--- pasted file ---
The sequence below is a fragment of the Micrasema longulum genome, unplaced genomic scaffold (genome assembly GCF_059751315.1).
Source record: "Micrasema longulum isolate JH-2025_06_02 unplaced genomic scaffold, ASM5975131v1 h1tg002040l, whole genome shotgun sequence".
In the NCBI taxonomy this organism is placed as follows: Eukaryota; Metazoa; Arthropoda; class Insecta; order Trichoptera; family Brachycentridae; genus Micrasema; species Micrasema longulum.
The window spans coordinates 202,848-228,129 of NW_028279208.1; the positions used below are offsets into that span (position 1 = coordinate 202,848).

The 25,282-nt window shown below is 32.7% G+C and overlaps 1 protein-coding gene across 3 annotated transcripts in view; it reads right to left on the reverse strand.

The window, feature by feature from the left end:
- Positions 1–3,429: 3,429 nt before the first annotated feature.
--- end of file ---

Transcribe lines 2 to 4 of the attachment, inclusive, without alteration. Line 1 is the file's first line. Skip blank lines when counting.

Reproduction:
Source record: "Micrasema longulum isolate JH-2025_06_02 unplaced genomic scaffold, ASM5975131v1 h1tg002040l, whole genome shotgun sequence".
In the NCBI taxonomy this organism is placed as follows: Eukaryota; Metazoa; Arthropoda; class Insecta; order Trichoptera; family Brachycentridae; genus Micrasema; species Micrasema longulum.
The window spans coordinates 202,848-228,129 of NW_028279208.1; the positions used below are offsets into that span (position 1 = coordinate 202,848).